In a noticeably more pessimistic portrait of the US economy than last month, the central bank said that economic activity “decelerated” in July and reiterated its former stance that it would hold interest rates near “exceptionally low levels” until at least late 2014.
However, the direct language of its statement – with the Fed saying it would “provide additional accommodation as needed to promote a stronger economic recovery”, has sparked speculation that the central bank could act at its next policy meeting in September.
Analysts believe that fresh action beyond next month is unlikely so close to the November presidential election.
“There remains a general sense of ‘something needs to be done’…extra QE at the September FOMC looks likely,” said ING economist James Knightley.
Meanwhile, the Fed will continue its current policy known as Operation Twist, which swaps short-term bonds for ones with longer durations, in an effort to lower long-term interest rates on mortgages to business loans.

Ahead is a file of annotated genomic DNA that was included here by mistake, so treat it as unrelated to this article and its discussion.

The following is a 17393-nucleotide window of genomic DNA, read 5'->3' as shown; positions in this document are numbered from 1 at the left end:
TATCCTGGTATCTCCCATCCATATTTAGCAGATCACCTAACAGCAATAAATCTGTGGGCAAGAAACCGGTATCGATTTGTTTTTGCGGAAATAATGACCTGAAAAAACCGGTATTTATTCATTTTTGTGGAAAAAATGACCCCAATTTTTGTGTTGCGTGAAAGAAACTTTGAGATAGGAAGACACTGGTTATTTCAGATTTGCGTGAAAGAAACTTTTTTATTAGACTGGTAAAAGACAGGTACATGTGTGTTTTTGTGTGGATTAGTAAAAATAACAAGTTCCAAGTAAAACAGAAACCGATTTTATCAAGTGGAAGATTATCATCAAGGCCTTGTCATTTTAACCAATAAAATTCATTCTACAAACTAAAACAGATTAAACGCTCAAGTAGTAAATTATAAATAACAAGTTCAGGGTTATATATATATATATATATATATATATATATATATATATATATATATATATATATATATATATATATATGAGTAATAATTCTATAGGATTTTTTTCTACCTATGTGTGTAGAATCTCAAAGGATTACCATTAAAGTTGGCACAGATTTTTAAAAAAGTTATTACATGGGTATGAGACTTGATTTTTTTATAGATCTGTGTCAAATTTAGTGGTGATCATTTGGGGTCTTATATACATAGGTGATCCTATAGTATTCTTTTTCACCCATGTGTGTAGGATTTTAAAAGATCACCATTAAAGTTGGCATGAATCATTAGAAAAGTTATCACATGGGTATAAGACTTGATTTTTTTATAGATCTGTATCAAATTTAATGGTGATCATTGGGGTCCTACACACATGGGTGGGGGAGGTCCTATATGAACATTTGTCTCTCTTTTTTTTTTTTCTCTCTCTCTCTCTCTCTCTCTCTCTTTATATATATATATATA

The Federal Reserve has kept interest rates near zero since December 2008, as a way to free up credit following the financial crisis.
To push rates even lower, the central bank has also purchased more than $2 trillion in assets in two rounds of so-called quantitative easing, or QE.
The Fed met a day before today’s key meeting of the European Central Bank. ECB President Mario Draghi last week ratcheted up speculation of further ECB purchases of Italian and Spanish bonds by saying he would do “whatever it takes” to save the euro.
“The big fireworks will be tomorrow,” said Jim Russell, chief equity strategist at US Bank Wealth Management. “Anything short of (aggressive ECB action) will represent a disappointment to capital markets.”
The Dow fell after the decision, closing 32.5 points lower.